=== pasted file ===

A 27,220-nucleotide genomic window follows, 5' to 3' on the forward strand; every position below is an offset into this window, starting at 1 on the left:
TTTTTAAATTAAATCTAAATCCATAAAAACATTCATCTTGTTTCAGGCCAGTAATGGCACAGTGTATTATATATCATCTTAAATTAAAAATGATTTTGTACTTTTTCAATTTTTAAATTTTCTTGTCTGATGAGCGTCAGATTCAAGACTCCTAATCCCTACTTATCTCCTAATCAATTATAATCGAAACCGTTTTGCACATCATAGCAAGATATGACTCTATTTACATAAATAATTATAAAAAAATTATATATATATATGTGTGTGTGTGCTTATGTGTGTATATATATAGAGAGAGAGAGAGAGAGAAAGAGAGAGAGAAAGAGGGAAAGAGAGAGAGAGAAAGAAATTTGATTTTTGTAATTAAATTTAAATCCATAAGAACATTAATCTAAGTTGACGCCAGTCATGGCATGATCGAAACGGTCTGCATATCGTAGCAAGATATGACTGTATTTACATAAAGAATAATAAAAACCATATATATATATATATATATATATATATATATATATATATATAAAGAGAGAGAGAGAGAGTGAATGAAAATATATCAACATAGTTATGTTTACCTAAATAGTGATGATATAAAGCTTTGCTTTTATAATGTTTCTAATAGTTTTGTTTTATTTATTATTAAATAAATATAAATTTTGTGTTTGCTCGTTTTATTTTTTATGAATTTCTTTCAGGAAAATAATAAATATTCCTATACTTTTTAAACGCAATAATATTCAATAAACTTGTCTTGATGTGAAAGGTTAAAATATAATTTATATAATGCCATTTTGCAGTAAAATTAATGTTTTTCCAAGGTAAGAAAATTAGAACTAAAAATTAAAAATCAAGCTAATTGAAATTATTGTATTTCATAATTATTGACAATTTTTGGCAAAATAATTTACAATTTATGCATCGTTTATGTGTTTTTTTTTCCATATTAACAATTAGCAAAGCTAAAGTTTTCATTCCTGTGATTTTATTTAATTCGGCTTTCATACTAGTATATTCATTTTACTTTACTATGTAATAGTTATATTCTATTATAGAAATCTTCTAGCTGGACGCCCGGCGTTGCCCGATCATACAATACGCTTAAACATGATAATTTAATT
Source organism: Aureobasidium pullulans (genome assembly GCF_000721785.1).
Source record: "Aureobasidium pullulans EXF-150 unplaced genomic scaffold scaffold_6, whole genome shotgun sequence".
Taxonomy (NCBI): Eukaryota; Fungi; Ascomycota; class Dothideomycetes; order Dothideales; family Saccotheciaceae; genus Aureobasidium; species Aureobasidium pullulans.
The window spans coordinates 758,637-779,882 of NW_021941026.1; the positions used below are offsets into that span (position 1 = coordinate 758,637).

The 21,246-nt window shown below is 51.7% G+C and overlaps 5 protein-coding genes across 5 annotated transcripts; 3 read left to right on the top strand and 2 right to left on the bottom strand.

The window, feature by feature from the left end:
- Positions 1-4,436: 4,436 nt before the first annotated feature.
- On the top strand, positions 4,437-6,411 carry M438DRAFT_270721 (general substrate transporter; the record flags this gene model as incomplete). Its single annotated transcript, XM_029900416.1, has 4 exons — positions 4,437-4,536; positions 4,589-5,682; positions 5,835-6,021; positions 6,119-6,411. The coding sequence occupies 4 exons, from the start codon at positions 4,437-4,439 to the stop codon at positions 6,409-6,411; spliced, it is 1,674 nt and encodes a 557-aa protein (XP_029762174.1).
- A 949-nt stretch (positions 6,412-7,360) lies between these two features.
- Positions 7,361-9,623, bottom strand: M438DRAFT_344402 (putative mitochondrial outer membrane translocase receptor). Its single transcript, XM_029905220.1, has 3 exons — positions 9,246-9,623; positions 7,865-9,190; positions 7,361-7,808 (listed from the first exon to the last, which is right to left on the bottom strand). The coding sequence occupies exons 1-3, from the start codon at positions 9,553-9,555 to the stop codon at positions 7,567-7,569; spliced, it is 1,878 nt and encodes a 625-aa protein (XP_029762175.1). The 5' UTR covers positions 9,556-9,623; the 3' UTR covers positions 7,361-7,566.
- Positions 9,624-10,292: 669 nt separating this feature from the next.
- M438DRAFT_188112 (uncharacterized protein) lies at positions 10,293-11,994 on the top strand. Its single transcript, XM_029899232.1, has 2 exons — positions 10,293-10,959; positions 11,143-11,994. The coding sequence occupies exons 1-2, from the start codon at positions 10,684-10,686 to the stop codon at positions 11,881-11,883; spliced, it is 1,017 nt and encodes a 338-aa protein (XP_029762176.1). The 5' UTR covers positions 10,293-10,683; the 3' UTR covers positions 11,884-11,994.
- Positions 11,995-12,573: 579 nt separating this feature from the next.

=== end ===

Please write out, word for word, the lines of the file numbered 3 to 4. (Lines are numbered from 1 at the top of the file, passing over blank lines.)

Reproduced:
Source organism: Aureobasidium pullulans (genome assembly GCF_000721785.1).
Source record: "Aureobasidium pullulans EXF-150 unplaced genomic scaffold scaffold_6, whole genome shotgun sequence".